Microbial cycling of mercury in contaminated pelagic and wetland sediments of San Pablo Bay, California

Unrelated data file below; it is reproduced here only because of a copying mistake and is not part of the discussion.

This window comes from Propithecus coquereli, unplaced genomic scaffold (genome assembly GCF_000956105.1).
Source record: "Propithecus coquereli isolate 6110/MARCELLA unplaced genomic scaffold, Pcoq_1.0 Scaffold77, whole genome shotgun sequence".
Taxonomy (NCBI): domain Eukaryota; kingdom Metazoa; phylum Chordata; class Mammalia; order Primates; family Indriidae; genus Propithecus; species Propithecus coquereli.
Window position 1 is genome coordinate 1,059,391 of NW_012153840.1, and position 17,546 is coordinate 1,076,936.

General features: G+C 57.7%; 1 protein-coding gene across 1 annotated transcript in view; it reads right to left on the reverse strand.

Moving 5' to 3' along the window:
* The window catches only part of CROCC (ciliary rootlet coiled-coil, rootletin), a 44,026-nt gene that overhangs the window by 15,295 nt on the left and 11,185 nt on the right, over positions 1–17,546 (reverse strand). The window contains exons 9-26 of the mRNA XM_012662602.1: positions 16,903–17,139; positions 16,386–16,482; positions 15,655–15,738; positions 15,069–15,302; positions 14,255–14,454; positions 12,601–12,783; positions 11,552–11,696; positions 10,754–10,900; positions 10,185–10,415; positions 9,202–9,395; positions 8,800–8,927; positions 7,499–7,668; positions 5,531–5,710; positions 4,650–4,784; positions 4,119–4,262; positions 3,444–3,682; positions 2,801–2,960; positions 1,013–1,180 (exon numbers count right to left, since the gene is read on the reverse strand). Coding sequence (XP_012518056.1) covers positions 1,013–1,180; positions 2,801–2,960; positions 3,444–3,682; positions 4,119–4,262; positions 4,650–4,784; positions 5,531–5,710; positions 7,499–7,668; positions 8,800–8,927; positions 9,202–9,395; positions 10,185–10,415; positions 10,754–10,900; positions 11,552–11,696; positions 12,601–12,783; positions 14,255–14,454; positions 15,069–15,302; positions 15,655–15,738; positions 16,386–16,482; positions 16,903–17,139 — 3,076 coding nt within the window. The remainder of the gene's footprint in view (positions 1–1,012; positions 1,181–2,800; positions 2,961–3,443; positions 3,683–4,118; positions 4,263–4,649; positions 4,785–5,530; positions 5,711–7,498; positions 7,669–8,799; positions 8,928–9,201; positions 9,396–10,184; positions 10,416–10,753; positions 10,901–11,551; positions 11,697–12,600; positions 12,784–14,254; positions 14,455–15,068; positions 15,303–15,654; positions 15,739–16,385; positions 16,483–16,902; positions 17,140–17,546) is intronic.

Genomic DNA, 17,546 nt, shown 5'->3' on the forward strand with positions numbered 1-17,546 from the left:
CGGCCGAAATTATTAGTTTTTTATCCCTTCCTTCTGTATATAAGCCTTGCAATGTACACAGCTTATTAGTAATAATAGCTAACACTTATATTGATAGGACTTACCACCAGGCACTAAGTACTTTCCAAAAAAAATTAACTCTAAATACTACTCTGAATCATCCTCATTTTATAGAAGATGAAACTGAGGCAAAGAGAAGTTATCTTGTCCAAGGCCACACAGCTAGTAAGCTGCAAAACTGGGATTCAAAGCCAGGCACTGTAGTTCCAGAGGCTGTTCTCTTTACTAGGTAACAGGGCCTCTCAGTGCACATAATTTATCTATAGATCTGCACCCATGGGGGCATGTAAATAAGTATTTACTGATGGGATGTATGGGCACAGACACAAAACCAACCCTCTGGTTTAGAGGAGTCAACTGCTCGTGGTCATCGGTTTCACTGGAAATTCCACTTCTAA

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San Pablo Bay is an estuary, within northern San Francisco Bay, containing elevated sediment mercury (Hg) levels because of historic loading of hydraulic mining debris during the California gold-rush of the late 1800s. A preliminary investigation of benthic microbial Hg cycling was conducted in surface sediment (0–4 cm) collected from one salt-marsh and three open-water sites. A deeper profile (0–26 cm) was evaluated at one of the open-water locations. Radiolabeled model Hg-compounds were used to measure rates of both methylmercury (MeHg) production and degradation by bacteria. While all sites and depths had similar total-Hg concentrations (0.3–0.6 ppm), and geochemical signatures of mining debris (as εNd, range: –3.08 to –4.37), in-situ MeHg was highest in the marsh (5.4±3.5 ppb) and ≤0.7 ppb in all open-water sites. Microbial MeHg production (potential rate) in 0–4 surface sediments was also highest in the marsh (3.1 ng g–1 wet sediment day–1) and below detection (<0.06 ng g–1 wet sediment day–1) in open-water locations. The marsh exhibited a methylation/demethylation (M/D) ratio more than 25× that of all open-water locations. Only below the surface 0–4-cm horizon was significant MeHg production potential evident in the open-water sediment profile (0.2–1.1 ng g–1 wet sediment day–1). In-situ Hg methylation rates, calculated from radiotracer rate constants, and in-situ inorganic Hg(II) concentrations compared well with potential rates. However, similarly calculated in-situ rates of MeHg degradation were much lower than potential rates. These preliminary data indicate that wetlands surrounding San Pablo Bay represent important zones of MeHg production, more so than similarly Hg-contaminated adjacent open-water areas. This has significant implications for this and other Hg-impacted systems, where wetland expansion is currently planned.
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